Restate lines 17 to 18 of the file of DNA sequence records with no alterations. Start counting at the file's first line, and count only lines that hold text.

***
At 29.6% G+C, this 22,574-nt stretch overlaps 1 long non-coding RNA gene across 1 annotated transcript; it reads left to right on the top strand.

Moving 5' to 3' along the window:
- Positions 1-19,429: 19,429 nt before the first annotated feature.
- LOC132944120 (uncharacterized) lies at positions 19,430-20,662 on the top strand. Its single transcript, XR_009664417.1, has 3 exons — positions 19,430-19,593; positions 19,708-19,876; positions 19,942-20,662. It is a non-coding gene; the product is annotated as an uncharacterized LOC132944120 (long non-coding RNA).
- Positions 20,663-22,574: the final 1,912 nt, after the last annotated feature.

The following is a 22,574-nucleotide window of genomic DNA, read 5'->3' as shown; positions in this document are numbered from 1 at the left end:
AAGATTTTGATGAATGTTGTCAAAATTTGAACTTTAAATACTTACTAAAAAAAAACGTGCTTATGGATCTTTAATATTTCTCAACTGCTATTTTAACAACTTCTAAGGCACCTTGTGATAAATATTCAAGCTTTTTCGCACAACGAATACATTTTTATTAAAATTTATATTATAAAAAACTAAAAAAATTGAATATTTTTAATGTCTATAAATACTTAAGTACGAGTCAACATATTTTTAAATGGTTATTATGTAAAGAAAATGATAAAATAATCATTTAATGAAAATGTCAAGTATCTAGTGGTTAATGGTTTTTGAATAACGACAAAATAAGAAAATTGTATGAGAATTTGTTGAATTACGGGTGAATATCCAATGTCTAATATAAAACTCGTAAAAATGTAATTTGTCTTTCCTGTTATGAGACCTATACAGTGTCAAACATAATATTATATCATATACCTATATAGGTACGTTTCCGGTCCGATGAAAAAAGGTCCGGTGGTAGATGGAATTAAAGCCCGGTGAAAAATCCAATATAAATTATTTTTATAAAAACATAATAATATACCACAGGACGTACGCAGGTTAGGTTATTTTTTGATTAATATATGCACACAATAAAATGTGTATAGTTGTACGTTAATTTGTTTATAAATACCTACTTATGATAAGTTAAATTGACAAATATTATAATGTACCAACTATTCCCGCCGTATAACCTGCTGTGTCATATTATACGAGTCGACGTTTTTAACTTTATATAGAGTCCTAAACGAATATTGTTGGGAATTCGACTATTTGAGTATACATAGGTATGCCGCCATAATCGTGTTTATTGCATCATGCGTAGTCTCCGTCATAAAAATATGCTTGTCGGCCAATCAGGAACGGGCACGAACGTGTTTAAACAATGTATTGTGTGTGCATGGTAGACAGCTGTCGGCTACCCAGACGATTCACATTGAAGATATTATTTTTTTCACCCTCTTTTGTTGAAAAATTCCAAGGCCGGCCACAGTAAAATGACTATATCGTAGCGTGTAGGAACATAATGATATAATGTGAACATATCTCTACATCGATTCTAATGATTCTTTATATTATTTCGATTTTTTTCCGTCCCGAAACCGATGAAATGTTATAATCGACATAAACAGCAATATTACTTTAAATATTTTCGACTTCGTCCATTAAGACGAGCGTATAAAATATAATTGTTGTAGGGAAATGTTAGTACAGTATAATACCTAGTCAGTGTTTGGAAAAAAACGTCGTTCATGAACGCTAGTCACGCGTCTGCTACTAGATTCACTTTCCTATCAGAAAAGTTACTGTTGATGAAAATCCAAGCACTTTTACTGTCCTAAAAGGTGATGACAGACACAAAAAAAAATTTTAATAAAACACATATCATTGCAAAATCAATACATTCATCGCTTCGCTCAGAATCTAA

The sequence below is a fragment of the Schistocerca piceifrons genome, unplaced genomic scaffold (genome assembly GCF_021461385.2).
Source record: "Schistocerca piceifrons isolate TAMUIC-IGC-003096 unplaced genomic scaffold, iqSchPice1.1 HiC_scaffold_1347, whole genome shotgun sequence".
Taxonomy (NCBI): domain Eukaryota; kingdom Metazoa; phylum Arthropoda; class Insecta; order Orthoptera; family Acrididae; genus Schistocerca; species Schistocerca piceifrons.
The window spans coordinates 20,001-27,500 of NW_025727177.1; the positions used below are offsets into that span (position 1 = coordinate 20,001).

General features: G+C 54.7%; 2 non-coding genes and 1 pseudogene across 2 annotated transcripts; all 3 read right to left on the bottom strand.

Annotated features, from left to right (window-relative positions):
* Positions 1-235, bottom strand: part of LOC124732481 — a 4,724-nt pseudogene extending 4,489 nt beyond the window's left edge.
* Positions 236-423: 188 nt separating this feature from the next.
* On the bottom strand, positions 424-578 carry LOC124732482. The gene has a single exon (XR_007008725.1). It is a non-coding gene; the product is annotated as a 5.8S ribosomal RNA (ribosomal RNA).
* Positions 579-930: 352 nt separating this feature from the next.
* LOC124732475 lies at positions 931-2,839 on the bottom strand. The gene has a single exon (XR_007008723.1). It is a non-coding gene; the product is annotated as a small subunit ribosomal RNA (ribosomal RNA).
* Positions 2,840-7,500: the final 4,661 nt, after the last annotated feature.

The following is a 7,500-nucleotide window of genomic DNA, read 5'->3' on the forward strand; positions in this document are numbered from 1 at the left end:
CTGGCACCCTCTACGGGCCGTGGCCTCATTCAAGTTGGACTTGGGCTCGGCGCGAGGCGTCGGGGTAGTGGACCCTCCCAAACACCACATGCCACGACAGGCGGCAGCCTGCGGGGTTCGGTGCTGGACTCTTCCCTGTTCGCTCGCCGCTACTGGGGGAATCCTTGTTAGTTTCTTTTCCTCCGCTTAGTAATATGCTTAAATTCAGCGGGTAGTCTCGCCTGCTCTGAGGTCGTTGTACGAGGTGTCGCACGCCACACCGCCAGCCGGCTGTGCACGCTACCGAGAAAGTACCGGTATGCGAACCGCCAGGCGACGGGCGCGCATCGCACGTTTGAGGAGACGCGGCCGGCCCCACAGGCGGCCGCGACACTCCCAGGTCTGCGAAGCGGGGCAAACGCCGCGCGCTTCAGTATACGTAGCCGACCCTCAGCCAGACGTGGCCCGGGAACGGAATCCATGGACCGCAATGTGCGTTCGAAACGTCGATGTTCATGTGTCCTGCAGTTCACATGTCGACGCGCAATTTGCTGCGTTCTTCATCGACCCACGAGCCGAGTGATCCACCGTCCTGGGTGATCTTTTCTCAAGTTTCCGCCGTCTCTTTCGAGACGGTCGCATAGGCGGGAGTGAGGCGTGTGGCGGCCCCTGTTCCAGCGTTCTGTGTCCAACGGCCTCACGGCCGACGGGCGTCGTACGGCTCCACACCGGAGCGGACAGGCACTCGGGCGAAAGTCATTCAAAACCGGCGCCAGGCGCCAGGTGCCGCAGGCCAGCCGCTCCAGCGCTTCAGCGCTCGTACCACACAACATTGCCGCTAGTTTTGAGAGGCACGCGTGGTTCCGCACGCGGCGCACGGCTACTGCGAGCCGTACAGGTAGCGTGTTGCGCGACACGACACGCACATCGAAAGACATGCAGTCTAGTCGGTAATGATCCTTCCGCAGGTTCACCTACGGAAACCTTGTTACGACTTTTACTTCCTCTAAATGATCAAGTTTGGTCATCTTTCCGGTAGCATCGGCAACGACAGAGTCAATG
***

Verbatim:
* Positions 579-930: 352 nt separating this feature from the next.
* LOC124732475 lies at positions 931-2,839 on the bottom strand. The gene has a single exon (XR_007008723.1). It is a non-coding gene; the product is annotated as a small subunit ribosomal RNA (ribosomal RNA).